Man shopping 28 Nov 12 10:47AM EST |
The way I take my revenge on the bewildering market for everyday goods is to grab the first thing I see in the lower price range. Companies spend countless hours and billions of dollars on packaging, promos and product placement; I spend three seconds making a decision. Take that, I say. Maybe you’ll think twice next time, unruly marketplace, about bombarding me with so many choices, which are mostly just empty promises.
Thirty-seven different kinds of deodorant, half of which seem to be on some kind of sale? Nineteen types of dishwashing liquid? Bargain basement, mid-range, or high end rubbish bags? For some hapless shoppers, these frightening scenarios continue to bring on the kind painful indecision that can lead to paralysis. I no longer let this happen, but I wasn’t always so liberated.
A trail of stressed-out, half-aborted shopping trips led to this lofty perch. I used to be afraid to shop, and not because it was boring, banal and exhausting, but because it was just too hard. I well remember the feeling – conflicted, confused and, yes, emasculated – that would come over me as I stared at the endless rows of labels and picked listlessly through the price tags, the unanswerable question always hanging in the air: How can I possible know if I’m making the right decision?
Now I understand that I can’t know, and I’m okay with that. Fear of shopping, I discovered, leads to what might be called man shopping - a deliberate disregard for our discretionary powers as consumers. I’m free now, but I’ve learned that I also need to be flexible. In some cases, I’ll spend as many as fifteen seconds making a decision, instead of the usual three. Why? Because sometimes you have to shop for other people.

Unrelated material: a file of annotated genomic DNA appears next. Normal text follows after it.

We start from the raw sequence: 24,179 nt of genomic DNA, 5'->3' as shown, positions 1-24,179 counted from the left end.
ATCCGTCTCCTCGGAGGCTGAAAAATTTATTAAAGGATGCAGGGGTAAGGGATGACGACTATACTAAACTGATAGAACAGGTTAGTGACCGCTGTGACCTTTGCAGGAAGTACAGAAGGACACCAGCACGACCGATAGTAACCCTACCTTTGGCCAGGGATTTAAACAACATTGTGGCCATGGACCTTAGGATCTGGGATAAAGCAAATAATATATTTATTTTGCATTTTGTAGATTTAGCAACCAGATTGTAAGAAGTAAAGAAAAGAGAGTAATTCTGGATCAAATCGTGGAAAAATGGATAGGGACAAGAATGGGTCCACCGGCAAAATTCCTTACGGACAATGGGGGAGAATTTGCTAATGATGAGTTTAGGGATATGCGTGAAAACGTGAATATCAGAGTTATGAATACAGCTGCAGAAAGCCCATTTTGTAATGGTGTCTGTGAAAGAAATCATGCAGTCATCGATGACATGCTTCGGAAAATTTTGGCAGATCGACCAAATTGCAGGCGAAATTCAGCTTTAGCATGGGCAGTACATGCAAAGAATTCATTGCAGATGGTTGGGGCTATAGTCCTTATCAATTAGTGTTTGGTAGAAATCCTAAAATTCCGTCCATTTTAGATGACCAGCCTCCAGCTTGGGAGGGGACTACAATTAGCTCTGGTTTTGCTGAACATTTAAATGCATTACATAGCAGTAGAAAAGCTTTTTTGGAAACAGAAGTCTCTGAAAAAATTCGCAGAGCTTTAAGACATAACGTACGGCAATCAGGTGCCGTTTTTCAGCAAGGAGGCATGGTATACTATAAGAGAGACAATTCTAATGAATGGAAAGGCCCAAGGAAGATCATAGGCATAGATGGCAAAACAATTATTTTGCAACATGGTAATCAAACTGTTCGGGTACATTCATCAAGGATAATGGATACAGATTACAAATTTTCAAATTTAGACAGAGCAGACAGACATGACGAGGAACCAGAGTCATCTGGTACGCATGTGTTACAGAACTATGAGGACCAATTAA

Christmas really puts my shopping discipline to the test. It helps to have some ironclad rules. 1) Have a general idea of what your loved ones want before you go to the mall; 2) Write the ideas down; 3) Only make a beeline for the lower price range if it's for kids under five and they won’t know the difference; 4) Buy something high-quality and expensive for your significant other to show you’ve been paying attention; 5) In all cases, don’t linger over a decision for more than fifteen seconds.
Sure there’s a downside: sometimes, you buy the wrong thing. But spending between three and fifteen seconds to choose the wrong thing is a big improvement over spending 45 minutes to choose the wrong thing. Admittedly, my time discipline slips considerably when it comes to shopping for big-ticket items like washing machines or insurance, but those are life decisions, not shopping decisions.